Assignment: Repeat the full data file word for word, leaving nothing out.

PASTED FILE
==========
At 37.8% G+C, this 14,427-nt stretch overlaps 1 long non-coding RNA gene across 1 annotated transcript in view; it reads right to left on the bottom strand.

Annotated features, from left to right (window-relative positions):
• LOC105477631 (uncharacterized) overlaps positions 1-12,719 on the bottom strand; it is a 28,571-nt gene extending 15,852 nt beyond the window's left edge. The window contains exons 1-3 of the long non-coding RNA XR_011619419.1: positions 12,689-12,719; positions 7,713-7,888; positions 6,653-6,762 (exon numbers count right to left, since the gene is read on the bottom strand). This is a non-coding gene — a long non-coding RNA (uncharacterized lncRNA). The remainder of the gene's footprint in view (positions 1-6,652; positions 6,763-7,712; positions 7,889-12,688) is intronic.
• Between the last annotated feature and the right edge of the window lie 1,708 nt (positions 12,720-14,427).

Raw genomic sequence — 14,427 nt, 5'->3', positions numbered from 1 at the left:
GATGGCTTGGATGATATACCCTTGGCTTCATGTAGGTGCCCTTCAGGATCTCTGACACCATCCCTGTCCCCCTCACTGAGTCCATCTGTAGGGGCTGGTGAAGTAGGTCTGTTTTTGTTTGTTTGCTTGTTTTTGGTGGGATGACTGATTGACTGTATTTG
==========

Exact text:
At 37.8% G+C, this 14,427-nt stretch overlaps 1 long non-coding RNA gene across 1 annotated transcript in view; it reads right to left on the bottom strand.

Annotated features, from left to right (window-relative positions):
• LOC105477631 (uncharacterized) overlaps positions 1-12,719 on the bottom strand; it is a 28,571-nt gene extending 15,852 nt beyond the window's left edge. The window contains exons 1-3 of the long non-coding RNA XR_011619419.1: positions 12,689-12,719; positions 7,713-7,888; positions 6,653-6,762 (exon numbers count right to left, since the gene is read on the bottom strand). This is a non-coding gene — a long non-coding RNA (uncharacterized lncRNA). The remainder of the gene's footprint in view (positions 1-6,652; positions 6,763-7,712; positions 7,889-12,688) is intronic.
• Between the last annotated feature and the right edge of the window lie 1,708 nt (positions 12,720-14,427).

Raw genomic sequence — 14,427 nt, 5'->3', positions numbered from 1 at the left:
GATGGCTTGGATGATATACCCTTGGCTTCATGTAGGTGCCCTTCAGGATCTCTGACACCATCCCTGTCCCCCTCACTGAGTCCATCTGTAGGGGCTGGTGAAGTAGGTCTGTTTTTGTTTGTTTGCTTGTTTTTGGTGGGATGACTGATTGACTGTATTTG